Since the Oslo accords, the PA has equivocated and temporized about recognition of Israel. Netanyahu’s demand is, finally, a sign from an Israeli government that it will no longer be possible for the Palestinians to profit from the Arafatian strategy of talking out of both sides of their mouths.

If even ‘moderate’ Palestinians like Salaam Fayad can’t understand this, then a Palestinian state is not in the cards just yet.

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Big obstacles to Palestinian state

Friday, April 17th, 2009

The Obama Administration is pushing hard for a Palestinian state. But as Khaled Abu Toameh explains so well,

If the Obama administration is serious about promoting the two-state solution, it must focus its efforts first and foremost on helping the Palestinians solve the dispute between the Fatah-run state in the West Bank and the Hamas-controlled entity in the Gaza Strip.

The divisions among the Palestinians, as well as failure to establish proper and credible institutions, are the main obstacle to the realization of the two-state solution.

Less than half of the West Bank is controlled by the corruption-riddled Fatah faction, which seems to have lost much of its credibility among the Palestinians, largely because of its failure to reform itself in the aftermath of its defeat to Hamas in the January 2006 parliamentary election.

The Gaza Strip, on the other hand, is entirely controlled by the radical Islamic movement that has, through its extremist ideology, wreaked havoc on the majority of the Palestinians living there.

The Obama administration is mistaken if it thinks the power struggle between these two groups is a fight between good guys and bad guys. This is a confrontation between bad guys and bad guys, since they are not fighting over promoting democracy or boosting the economy, but over money and power.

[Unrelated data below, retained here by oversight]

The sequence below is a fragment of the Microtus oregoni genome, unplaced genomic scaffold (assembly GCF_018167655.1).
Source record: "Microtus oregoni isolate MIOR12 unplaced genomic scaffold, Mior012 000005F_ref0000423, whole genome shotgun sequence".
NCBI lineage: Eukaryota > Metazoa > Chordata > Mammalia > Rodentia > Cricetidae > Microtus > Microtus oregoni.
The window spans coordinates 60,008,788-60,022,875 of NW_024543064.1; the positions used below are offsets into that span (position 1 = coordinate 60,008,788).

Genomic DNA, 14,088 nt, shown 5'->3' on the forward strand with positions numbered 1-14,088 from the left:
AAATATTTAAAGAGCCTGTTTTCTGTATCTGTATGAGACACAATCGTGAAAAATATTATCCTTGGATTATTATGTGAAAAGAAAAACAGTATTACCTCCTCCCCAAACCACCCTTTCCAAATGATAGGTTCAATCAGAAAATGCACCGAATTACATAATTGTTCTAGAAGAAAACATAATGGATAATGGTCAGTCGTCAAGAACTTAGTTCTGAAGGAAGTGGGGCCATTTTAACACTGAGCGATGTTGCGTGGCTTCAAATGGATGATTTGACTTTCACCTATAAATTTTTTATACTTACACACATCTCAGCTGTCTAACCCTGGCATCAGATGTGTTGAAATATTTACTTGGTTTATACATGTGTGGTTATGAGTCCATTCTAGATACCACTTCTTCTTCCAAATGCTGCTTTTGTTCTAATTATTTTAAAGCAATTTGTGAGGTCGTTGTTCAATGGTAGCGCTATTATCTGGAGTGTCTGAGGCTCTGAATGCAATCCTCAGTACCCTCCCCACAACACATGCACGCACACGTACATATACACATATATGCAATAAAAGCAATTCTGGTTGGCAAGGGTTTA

There is also another problem — which Obama’s envoy George Mitchell seems to be putting aside to solve later, after the establishment of the Palestinian state — that even if a Palestinian government could be put together out of the aforementioned bad guys, it would be unstable and shortly thereafter controlled by Hamas. Such an entity would be born at war with Israel.

Mitchell and others seem to think that US pressure can keep the ‘good guys’ in power — the moderates who are more interested in creating a prosperous Palestinian state than in destroying Israel.

But as Abu Toameh implies, the ‘moderates’ are only moderate in that they put their personal enrichment ahead of killing Jews. So even if they can be kept in power — and the evidence of Gaza shows that they cannot — a functioning state based on primarily on larceny is highly unlikely.

But there’s more: the ‘moderates’ of Fatah — that is, the ones who do not officially call for armed jihad against Israel — even now permit antisemitic incitement in the Palestinian media, and refuse to accept Israel as a Jewish state. And of course Fatah has its own terrorist wing, the al-Aksa Brigades.

I think this is really the most telling point: after all, Mitchell is talking about setting up a Palestinian state which will satisfy the nationalistic aspirations of the Palestinians. As such, why should it care about the self-definition of its neighbor, Israel?

The simple answer is that they think ‘Palestine’ should include all of Israel, “from the river to the sea” as they are fond of saying. But there’s more to it than this.

If this were all, why would they not also claim Jordan? Jordan has a Palestinian majority and was part of historic ‘Palestine’. In 1922, imperialist Britain, the colonial power in control of the area sliced off more than half of ‘Palestine’ and gave it to the Hashemite Abdullah, who became the first king of what was then called Transjordan. No Palestinians were consulted! And in 1948, Jordanian troops marched into the West Bank, into the area set aside by the UN for a Palestinian state, which they then illegally occupied for 19 years. But neither of these injustices generated one-tenth of the outrage reserved for the Jews who bought land or obtained it as the result of a war started and lost by Palestinians and their allies.

Occupation, therefore, is not a problem unless it is Jewish occupation. Indeed, even Jewish presence is a problem, as illustrated by the insistence of ‘moderates’ like Mahmoud Abbas, that all Jewish residents must be removed from the territories that will become the Palestinian state (although he demands that the descendants of Arab refugees who fled the 1948 war be allowed to ‘return’ to Israel).